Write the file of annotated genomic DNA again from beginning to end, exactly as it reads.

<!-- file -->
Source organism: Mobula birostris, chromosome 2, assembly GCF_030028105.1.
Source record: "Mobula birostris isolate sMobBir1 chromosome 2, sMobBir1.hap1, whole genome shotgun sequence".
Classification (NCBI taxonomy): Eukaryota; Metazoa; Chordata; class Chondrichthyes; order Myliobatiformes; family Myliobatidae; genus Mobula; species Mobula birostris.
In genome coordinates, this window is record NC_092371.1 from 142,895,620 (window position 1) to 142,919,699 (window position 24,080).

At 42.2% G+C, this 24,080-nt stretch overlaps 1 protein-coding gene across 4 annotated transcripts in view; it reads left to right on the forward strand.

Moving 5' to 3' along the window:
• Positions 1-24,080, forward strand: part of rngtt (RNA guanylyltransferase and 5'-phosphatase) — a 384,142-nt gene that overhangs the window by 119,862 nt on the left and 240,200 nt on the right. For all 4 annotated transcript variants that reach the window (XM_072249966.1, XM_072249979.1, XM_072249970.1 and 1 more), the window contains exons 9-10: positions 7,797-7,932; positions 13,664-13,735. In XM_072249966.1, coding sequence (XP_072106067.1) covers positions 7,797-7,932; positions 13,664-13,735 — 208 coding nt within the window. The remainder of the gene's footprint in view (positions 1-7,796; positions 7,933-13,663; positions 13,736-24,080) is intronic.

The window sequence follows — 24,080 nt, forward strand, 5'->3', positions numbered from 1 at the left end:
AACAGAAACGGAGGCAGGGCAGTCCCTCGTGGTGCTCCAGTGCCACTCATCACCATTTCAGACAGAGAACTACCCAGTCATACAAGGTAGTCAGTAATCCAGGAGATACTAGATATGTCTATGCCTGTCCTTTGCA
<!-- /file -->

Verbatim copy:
Source organism: Mobula birostris, chromosome 2, assembly GCF_030028105.1.
Source record: "Mobula birostris isolate sMobBir1 chromosome 2, sMobBir1.hap1, whole genome shotgun sequence".
Classification (NCBI taxonomy): Eukaryota; Metazoa; Chordata; class Chondrichthyes; order Myliobatiformes; family Myliobatidae; genus Mobula; species Mobula birostris.
In genome coordinates, this window is record NC_092371.1 from 142,895,620 (window position 1) to 142,919,699 (window position 24,080).

At 42.2% G+C, this 24,080-nt stretch overlaps 1 protein-coding gene across 4 annotated transcripts in view; it reads left to right on the forward strand.

Moving 5' to 3' along the window:
• Positions 1-24,080, forward strand: part of rngtt (RNA guanylyltransferase and 5'-phosphatase) — a 384,142-nt gene that overhangs the window by 119,862 nt on the left and 240,200 nt on the right. For all 4 annotated transcript variants that reach the window (XM_072249966.1, XM_072249979.1, XM_072249970.1 and 1 more), the window contains exons 9-10: positions 7,797-7,932; positions 13,664-13,735. In XM_072249966.1, coding sequence (XP_072106067.1) covers positions 7,797-7,932; positions 13,664-13,735 — 208 coding nt within the window. The remainder of the gene's footprint in view (positions 1-7,796; positions 7,933-13,663; positions 13,736-24,080) is intronic.

The window sequence follows — 24,080 nt, forward strand, 5'->3', positions numbered from 1 at the left end:
AACAGAAACGGAGGCAGGGCAGTCCCTCGTGGTGCTCCAGTGCCACTCATCACCATTTCAGACAGAGAACTACCCAGTCATACAAGGTAGTCAGTAATCCAGGAGATACTAGATATGTCTATGCCTGTCCTTTGCA